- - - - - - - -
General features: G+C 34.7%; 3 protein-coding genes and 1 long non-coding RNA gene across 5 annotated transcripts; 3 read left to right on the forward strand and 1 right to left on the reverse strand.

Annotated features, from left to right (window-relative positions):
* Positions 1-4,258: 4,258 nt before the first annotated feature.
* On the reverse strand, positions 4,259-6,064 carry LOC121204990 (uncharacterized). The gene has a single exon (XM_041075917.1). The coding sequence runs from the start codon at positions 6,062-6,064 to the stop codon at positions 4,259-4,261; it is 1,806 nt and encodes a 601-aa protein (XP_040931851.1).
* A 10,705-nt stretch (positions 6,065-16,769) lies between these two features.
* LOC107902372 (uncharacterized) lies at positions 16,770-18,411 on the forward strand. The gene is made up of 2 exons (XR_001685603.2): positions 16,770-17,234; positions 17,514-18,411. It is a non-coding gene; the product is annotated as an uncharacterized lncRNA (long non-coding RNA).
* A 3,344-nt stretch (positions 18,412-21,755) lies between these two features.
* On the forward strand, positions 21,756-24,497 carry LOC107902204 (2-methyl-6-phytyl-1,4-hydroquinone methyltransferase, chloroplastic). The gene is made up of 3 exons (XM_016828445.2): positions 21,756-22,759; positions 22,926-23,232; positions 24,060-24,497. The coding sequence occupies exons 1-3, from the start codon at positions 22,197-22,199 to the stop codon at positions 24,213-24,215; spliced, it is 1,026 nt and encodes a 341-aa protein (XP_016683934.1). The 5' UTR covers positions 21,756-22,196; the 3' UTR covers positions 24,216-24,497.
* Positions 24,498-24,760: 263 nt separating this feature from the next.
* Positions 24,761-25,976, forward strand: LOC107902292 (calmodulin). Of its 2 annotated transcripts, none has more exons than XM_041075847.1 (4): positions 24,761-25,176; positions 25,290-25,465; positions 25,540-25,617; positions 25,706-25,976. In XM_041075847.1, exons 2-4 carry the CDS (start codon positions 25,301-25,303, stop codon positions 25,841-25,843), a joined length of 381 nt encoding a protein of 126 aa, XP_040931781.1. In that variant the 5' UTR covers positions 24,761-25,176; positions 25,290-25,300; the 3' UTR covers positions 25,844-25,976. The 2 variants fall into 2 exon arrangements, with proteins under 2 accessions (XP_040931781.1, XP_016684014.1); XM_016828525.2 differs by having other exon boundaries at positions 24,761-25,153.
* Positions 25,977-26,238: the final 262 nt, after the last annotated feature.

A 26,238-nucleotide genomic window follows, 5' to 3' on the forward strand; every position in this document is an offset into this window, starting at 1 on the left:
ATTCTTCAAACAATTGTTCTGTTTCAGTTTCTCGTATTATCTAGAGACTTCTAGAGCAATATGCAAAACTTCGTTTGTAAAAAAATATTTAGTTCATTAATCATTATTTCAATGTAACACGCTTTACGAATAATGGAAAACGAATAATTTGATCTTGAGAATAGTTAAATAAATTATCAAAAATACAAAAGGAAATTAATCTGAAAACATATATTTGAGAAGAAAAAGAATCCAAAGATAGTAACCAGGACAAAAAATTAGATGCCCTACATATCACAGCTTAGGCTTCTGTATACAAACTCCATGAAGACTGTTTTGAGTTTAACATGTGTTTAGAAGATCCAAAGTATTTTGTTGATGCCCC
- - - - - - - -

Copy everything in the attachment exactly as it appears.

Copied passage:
General features: G+C 34.7%; 3 protein-coding genes and 1 long non-coding RNA gene across 5 annotated transcripts; 3 read left to right on the forward strand and 1 right to left on the reverse strand.

Annotated features, from left to right (window-relative positions):
* Positions 1-4,258: 4,258 nt before the first annotated feature.
* On the reverse strand, positions 4,259-6,064 carry LOC121204990 (uncharacterized). The gene has a single exon (XM_041075917.1). The coding sequence runs from the start codon at positions 6,062-6,064 to the stop codon at positions 4,259-4,261; it is 1,806 nt and encodes a 601-aa protein (XP_040931851.1).
* A 10,705-nt stretch (positions 6,065-16,769) lies between these two features.
* LOC107902372 (uncharacterized) lies at positions 16,770-18,411 on the forward strand. The gene is made up of 2 exons (XR_001685603.2): positions 16,770-17,234; positions 17,514-18,411. It is a non-coding gene; the product is annotated as an uncharacterized lncRNA (long non-coding RNA).
* A 3,344-nt stretch (positions 18,412-21,755) lies between these two features.
* On the forward strand, positions 21,756-24,497 carry LOC107902204 (2-methyl-6-phytyl-1,4-hydroquinone methyltransferase, chloroplastic). The gene is made up of 3 exons (XM_016828445.2): positions 21,756-22,759; positions 22,926-23,232; positions 24,060-24,497. The coding sequence occupies exons 1-3, from the start codon at positions 22,197-22,199 to the stop codon at positions 24,213-24,215; spliced, it is 1,026 nt and encodes a 341-aa protein (XP_016683934.1). The 5' UTR covers positions 21,756-22,196; the 3' UTR covers positions 24,216-24,497.
* Positions 24,498-24,760: 263 nt separating this feature from the next.
* Positions 24,761-25,976, forward strand: LOC107902292 (calmodulin). Of its 2 annotated transcripts, none has more exons than XM_041075847.1 (4): positions 24,761-25,176; positions 25,290-25,465; positions 25,540-25,617; positions 25,706-25,976. In XM_041075847.1, exons 2-4 carry the CDS (start codon positions 25,301-25,303, stop codon positions 25,841-25,843), a joined length of 381 nt encoding a protein of 126 aa, XP_040931781.1. In that variant the 5' UTR covers positions 24,761-25,176; positions 25,290-25,300; the 3' UTR covers positions 25,844-25,976. The 2 variants fall into 2 exon arrangements, with proteins under 2 accessions (XP_040931781.1, XP_016684014.1); XM_016828525.2 differs by having other exon boundaries at positions 24,761-25,153.
* Positions 25,977-26,238: the final 262 nt, after the last annotated feature.

A 26,238-nucleotide genomic window follows, 5' to 3' on the forward strand; every position in this document is an offset into this window, starting at 1 on the left:
ATTCTTCAAACAATTGTTCTGTTTCAGTTTCTCGTATTATCTAGAGACTTCTAGAGCAATATGCAAAACTTCGTTTGTAAAAAAATATTTAGTTCATTAATCATTATTTCAATGTAACACGCTTTACGAATAATGGAAAACGAATAATTTGATCTTGAGAATAGTTAAATAAATTATCAAAAATACAAAAGGAAATTAATCTGAAAACATATATTTGAGAAGAAAAAGAATCCAAAGATAGTAACCAGGACAAAAAATTAGATGCCCTACATATCACAGCTTAGGCTTCTGTATACAAACTCCATGAAGACTGTTTTGAGTTTAACATGTGTTTAGAAGATCCAAAGTATTTTGTTGATGCCCC